You are representing the Democratic Policy party. What does the party stand for?
“It’s probably easiest to describe Democratic Policy as a ‘mish-mash’ party as we are not linked to a trade union. I just collected the campaigning texts from my co-candidates and they show a mix of personal priorities and communal goals. What we have in common? Diversity, respect for all kinds of employees, and greater collaboration among the faculties. They all consider these hugely important issues.”

What do you think is the greatest challenge to employee participation at TU Delft?
“Keeping in touch with the constituency and in particular with PhD candidates. We have worked hard over the years to involve PhD candidates more, but without much success. This is a pity as they are an important part of TU Delft. I do understand it though. PhD candidates have a lot to achieve in only four years and naturally are preoccupied with other things. When I was working for my doctorate, I hardly looked beyond my own section even though I had been working on participation since my secondary school years. I hope that in three years’ time we will have a significant number of PhD candidates in the Works Council. Another issue is the scholarship PhD candidates. We also want to represent this group better. In legal terms this is complicated as they  are not TU Delft employees.”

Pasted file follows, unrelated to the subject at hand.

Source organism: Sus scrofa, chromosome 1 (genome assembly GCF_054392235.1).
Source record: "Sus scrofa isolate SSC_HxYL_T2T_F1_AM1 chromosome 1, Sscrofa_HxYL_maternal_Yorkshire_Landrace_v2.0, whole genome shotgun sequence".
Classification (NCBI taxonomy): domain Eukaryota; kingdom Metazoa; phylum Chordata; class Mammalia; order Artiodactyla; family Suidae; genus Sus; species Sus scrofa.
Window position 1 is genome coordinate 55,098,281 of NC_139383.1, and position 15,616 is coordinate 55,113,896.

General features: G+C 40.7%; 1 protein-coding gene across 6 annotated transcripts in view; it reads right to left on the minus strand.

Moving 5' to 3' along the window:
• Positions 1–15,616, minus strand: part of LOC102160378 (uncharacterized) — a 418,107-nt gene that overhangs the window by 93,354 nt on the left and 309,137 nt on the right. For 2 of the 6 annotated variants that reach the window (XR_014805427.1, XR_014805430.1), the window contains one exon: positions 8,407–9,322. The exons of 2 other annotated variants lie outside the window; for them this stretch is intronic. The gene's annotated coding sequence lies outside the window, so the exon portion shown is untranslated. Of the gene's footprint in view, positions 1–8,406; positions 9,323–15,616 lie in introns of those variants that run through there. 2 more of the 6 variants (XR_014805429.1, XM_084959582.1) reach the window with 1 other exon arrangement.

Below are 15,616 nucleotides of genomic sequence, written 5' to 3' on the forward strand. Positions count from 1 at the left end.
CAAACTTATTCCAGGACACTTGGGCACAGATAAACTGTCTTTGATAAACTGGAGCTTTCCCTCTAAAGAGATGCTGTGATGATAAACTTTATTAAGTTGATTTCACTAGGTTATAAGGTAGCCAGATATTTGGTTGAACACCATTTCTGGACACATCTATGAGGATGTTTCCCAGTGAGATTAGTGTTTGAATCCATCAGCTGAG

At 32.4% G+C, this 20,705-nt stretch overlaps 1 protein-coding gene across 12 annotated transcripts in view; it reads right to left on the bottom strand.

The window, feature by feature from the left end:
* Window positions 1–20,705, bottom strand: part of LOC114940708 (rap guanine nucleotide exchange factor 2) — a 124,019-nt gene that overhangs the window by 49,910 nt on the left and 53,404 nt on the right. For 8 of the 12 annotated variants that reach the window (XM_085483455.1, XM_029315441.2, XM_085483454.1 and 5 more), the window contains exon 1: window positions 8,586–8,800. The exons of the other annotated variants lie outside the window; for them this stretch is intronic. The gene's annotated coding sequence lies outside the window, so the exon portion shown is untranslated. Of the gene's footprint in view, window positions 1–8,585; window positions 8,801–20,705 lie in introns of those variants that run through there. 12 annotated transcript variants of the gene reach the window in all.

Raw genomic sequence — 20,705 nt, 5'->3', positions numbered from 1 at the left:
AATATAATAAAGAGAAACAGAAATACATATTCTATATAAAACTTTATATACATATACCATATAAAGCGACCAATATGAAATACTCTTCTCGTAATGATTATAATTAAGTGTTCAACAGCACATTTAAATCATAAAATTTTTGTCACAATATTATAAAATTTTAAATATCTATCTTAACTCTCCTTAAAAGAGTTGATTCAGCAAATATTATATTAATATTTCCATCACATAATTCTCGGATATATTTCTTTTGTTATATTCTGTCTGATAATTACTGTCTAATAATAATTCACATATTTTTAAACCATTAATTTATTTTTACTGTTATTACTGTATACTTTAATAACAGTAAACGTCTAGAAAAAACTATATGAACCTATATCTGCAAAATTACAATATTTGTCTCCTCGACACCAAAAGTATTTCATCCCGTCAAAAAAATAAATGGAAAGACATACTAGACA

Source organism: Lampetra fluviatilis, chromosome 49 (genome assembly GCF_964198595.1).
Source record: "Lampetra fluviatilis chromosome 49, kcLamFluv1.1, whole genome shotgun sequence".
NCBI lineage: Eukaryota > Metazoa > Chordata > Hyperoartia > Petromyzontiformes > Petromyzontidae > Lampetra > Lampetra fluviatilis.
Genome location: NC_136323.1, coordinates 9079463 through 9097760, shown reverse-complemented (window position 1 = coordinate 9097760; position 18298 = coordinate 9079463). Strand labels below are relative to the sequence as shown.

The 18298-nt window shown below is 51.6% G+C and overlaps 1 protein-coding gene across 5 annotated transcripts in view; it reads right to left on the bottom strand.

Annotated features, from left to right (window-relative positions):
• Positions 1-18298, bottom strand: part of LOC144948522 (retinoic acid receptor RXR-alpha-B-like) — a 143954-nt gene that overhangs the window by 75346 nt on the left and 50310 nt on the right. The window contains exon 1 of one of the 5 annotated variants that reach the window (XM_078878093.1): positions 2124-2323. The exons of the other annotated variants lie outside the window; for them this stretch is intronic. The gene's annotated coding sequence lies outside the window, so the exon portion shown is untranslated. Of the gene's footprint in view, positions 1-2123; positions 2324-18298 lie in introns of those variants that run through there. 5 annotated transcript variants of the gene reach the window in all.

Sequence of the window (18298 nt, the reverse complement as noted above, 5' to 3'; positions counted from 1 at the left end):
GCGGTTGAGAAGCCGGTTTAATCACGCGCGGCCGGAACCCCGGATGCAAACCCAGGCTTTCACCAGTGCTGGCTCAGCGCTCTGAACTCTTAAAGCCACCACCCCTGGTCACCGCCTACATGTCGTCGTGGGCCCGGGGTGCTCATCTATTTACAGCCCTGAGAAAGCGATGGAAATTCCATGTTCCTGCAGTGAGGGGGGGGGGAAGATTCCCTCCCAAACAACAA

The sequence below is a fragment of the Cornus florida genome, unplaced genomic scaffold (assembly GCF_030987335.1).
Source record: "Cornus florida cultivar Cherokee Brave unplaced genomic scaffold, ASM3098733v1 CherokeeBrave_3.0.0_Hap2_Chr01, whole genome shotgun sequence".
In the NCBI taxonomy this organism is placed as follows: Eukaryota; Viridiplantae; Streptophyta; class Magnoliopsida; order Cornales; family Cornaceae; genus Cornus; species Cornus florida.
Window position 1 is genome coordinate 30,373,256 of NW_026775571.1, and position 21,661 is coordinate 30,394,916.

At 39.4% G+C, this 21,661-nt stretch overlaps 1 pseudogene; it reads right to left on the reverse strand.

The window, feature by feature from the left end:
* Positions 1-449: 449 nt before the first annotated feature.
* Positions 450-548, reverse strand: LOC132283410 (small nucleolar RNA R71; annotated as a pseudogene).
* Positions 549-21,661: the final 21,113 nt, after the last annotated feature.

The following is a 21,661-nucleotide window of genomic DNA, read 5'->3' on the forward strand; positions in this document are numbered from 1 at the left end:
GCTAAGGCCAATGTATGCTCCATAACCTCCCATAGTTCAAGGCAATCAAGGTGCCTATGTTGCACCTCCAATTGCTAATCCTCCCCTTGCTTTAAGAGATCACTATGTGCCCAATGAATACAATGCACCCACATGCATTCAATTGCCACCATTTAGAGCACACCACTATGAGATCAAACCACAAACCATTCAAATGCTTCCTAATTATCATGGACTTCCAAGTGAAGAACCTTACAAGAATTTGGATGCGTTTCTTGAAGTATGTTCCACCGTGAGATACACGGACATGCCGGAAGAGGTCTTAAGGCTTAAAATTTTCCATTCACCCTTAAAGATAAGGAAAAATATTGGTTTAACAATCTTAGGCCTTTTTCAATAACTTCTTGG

What is your image of an ideal TU Delft?
“My father always said that ‘the better is the enemy of the good’ and TU Delft suffers from this. Always wanting to excel, always wanting to be high on the lists of top universities and so on are leading to a kind of pressure and competition among people that, in my eyes, is not desirable. I would prefer a university that is confident enough to say that it is very good and that that is enough. Another ideal image is a university in which all employees are respected, valued and, in particular, feel safe, whoever they are. They must feel safe enough to say their piece. And safe enough to fill in the employee monitor without having to think about it. Several people have asked us about privacy and anonymity in filling it in. That says enough. And I have heard some tenure trackers say that they were not prepared to fill it in without a permanent position. We need to get rid of that fearfulness.”

You are Quality / Integral Management System Programme Manager at the Reactor Institute. How can you ensure that you know what issues there are at all layers of the work floor?
“My antennae are always alert. I always look at what is not going well and what we could do about it. At lunch breaks for example, I will sit at one table and the next time at another. These are the times when colleagues discuss what they are doing, what they are coming up against and what they would rather see. Corona is making it more difficult to use those antennae and any issues tend to stay in the home working space. Luckily most TU Delft staff know me as ‘Works Council Menno’ and know how to reach me if there’s a problem or they want to bring up something. If you take these on board and act on them, you are doing your Works Council job well.”


News editor Annebelle de Bruijn